No. I haven’t heard from anybody on that side, but I definitely spoke to an OVO affiliate, and he was actually cool. I thought he was going to be mad. I thought there was going to be a lot going on. But when I sent him the proof, he was like, “Yo, man, since this is true, you are on the same lyrical level as Kendrick Lamar. Respect and keep working.” I just took that as a dope compliment. He was like, “Man, I didn’t mean to come at you rude,” but it wasn’t rude. I know he was really just trying to get to the facts. I just had to show him that it was legit. 

There are conspiracy theories that you’re a sleeper cell for OVO or that someone in Kendrick’s camp paid you off. Those aren’t true?
No, I’m not an affiliate of either parties involved.

What were your thoughts when you saw the track go viral and people like Drake reacted to it?
It was hilarious to see Drake laugh [at it]. Like, “Yo, he actually heard it.” I thought people were going to know that it was AI. Although it did sound real, it sounded like an old version of Kendrick Lamar. It didn’t sound like his more up-to-date style, at least in my opinion. It sounded like “Backseat Freestyle” so 2013. The style sounded kind of dated, so I just thought that would be a giveaway, but apparently it wasn’t. Then I saw this narrative coming out like, “Oh, he’s scared, he’s backpedaling.” So I’m like, “Nah, I’m not going to be responsible for a reputation getting ruined.”

I did see a lot of that questioning, and like I said, I wouldn’t want to damage Kendrick Lamar’s reputation. I hear the narrative being pushed that Kendrick Lamar wanted to test the waters and see if the diss would take, and because a lot of people were saying, “Oh, this wasn’t hard enough, he wasn’t going at Drake enough, they back backpedaled and said it was AI,” and that I’m on the payroll. They made this whole conspiracy theory.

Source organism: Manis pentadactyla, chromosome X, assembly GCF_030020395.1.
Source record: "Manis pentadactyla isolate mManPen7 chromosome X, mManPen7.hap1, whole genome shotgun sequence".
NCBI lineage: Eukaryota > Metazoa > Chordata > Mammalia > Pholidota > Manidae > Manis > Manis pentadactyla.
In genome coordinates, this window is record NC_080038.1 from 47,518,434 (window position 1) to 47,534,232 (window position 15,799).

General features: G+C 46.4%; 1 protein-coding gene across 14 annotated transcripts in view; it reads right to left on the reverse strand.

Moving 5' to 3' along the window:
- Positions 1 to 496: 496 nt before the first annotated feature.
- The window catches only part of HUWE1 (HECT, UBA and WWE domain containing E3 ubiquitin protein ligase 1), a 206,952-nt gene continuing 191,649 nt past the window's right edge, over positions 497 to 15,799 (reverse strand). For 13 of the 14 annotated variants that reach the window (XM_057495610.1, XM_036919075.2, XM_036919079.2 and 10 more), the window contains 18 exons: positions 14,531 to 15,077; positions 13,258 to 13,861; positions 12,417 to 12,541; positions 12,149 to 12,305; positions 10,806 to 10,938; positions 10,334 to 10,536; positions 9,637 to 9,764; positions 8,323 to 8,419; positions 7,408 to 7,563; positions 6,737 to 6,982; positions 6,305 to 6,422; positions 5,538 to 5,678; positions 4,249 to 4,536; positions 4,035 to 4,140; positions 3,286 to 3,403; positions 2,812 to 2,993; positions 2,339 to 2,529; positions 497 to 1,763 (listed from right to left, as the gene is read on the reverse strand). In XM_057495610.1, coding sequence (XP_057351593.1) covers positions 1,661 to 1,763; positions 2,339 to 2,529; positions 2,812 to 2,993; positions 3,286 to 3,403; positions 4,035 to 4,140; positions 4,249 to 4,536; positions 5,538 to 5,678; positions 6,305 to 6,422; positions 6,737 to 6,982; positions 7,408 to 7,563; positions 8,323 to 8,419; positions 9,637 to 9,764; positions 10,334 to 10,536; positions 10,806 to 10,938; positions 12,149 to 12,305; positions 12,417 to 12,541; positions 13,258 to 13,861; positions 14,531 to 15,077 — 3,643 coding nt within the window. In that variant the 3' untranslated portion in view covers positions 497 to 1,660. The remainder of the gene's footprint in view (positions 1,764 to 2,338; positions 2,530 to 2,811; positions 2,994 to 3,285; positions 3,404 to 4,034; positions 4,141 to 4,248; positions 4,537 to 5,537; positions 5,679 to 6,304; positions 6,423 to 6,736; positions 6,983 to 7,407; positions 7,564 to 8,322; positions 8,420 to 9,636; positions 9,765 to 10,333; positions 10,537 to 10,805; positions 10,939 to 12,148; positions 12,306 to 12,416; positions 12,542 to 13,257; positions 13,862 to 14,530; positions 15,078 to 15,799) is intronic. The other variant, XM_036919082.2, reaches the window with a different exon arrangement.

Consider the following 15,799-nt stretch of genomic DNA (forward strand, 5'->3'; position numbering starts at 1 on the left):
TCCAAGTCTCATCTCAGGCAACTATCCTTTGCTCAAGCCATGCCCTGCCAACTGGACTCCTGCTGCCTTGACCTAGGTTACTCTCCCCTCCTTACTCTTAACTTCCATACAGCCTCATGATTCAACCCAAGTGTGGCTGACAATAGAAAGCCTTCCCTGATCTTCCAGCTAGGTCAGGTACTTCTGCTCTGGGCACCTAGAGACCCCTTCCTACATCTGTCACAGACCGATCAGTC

Did you feel any pressure to come forward and say you made it after the internet was running with the narrative that  Kendrick didn’t come hard enough on the fake song?
I didn’t think it would do much, and I still feel like it won’t do much, because it’s a leak. If you really look at Drake’s track, when it initially leaked, it was the rough draft copy first, and then the full version came out. So there’s a lot of speculation with leak tracks. When something’s leaked, it leaves room for speculation. I thought people were going to say, “Oh, maybe he recorded this before Drake’s diss leaked.” Or, “Maybe he wasn’t going to put this one out, and he had a gang of diss songs, and this was just one of them that he decided not to put out.” So I really didn’t think it would affect anything, but when I saw that narrative, I’m like, “Nah, I can’t just let that rock,” because that’s just not the truth. That’s what made me debunk it.

Since your page is full of comedy skits, with just one AI track you made about Kanye a year ago, why should people believe you? How do we know this isn’t just an elaborate skit that plays into the beef?
That Kanye video is super old, but the reason why I pinned it to the top of my profile is to show people like, “Hey, I’ve actually done an AI before and it sounds legit.” It’s just to show people my track record, even though I’ve only done two AI songs. But this is absolutely not a skit. I do do skits to promote my music, and I do have music on the page, but I know the skits get the most traction right now. But this isn’t a skit. It was legit AI, man. I just thought it would be cool to make an AI diss record, ‘cause I’m not the only one that made one. I guess mine was just one of the best ones because it got most of the attention. But you could type in “Kendrick Lamar diss” and there’s so many of them. I’ve seen so many diss records from both sides. A lot of people think the “Hi, Whitney” track is a legit track. I think that one’s fake just from dealing with AI. I hear some of the hiccups in it, but it’s a lot of people that believe that’s a legit track.